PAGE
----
After over a decade and $51 billion, the federal government says the National Broadband Network will be completed by next year.

The network is now accessible to three-quarters of Australian households, including 92 per cent of regional homes.

Five million households are now on the NBN.

The Coalition says its cut-price version of the NBN has added $1.2 billion to the economy and is expected to create up to 80,000 new businesses and 148,000 new digital jobs, boosting GDP by $10.4 billion by 2021.

If Labor wins the federal election in May, it has promised to have an “immediate” review on the economics of the NBN.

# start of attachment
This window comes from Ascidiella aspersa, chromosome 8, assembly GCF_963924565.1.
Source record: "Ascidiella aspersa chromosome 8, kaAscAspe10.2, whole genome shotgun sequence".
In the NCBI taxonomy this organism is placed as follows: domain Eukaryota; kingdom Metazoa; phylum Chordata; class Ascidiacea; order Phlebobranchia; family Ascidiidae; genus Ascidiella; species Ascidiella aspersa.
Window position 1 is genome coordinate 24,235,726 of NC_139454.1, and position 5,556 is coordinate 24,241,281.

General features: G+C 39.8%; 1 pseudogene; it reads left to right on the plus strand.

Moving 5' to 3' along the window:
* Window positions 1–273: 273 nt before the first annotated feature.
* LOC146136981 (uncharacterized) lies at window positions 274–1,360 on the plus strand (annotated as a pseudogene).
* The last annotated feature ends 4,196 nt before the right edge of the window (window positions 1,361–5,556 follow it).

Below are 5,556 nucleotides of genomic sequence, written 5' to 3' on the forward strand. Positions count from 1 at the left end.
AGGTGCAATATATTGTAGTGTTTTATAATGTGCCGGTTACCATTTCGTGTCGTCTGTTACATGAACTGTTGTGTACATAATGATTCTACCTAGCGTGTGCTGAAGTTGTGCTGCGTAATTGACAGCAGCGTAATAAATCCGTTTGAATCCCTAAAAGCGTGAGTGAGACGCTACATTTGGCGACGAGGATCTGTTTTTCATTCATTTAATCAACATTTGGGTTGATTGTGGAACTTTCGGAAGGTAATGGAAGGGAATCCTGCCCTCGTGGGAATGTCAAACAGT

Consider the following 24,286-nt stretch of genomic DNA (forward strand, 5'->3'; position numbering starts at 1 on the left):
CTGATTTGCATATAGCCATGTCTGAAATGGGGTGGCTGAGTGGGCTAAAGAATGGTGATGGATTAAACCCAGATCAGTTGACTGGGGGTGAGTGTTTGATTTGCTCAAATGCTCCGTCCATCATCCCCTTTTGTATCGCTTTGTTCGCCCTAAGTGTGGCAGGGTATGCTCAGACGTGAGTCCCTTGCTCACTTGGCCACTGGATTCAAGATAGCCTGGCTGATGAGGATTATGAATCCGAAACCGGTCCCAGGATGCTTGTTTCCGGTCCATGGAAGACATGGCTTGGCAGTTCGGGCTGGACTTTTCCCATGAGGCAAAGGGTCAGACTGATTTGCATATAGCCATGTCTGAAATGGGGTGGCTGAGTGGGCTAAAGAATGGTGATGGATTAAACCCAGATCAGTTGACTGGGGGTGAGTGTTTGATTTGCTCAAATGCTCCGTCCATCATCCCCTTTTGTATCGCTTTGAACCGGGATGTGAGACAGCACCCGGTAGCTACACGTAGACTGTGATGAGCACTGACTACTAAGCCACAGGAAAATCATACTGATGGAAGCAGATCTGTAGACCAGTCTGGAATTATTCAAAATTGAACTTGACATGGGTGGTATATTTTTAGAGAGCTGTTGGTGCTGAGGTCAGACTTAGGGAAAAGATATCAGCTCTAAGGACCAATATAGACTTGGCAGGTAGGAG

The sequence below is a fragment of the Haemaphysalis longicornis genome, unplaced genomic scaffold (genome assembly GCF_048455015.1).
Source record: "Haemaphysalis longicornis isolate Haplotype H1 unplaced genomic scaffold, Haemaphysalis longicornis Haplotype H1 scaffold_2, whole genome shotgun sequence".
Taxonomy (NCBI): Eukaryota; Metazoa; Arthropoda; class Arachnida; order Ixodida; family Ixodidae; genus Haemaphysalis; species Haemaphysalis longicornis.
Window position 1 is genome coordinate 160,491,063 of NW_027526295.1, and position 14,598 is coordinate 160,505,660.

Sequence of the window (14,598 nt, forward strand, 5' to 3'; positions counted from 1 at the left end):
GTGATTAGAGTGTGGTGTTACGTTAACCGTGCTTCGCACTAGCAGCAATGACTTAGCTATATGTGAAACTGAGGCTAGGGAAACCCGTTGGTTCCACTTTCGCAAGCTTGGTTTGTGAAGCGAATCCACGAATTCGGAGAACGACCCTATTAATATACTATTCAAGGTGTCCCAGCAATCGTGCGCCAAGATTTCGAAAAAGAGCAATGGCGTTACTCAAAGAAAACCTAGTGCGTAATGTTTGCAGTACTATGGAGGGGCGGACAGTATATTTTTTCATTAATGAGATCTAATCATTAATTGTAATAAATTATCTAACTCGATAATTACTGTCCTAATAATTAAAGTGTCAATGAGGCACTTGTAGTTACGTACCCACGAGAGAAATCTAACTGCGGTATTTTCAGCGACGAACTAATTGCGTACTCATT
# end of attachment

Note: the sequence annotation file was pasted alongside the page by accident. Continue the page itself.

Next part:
The ALP also wants to improve the in-home cabling of 750,000 fibre-to-the-node (FttN) customers for free.

“This process will also help inform judgements about the purpose of the NBN going forward, the price and quality dimensions in which competition occurs, and the market settings best suited to that purpose,” said Shadow Communications Minister Michelle Rowland.

Labor is planning a 'Digital Inclusion Drive' to connect over 1 million households, mostly older Australians and those from lower socioeconomic backgrounds.

It has also promised to establish a $125 million program to reduce dropouts and improve speeds for 750,000 FttN households by fixing cabling issues for free, and an ‘NBN Service Guarantee’ that will overhaul service standards for small businesses.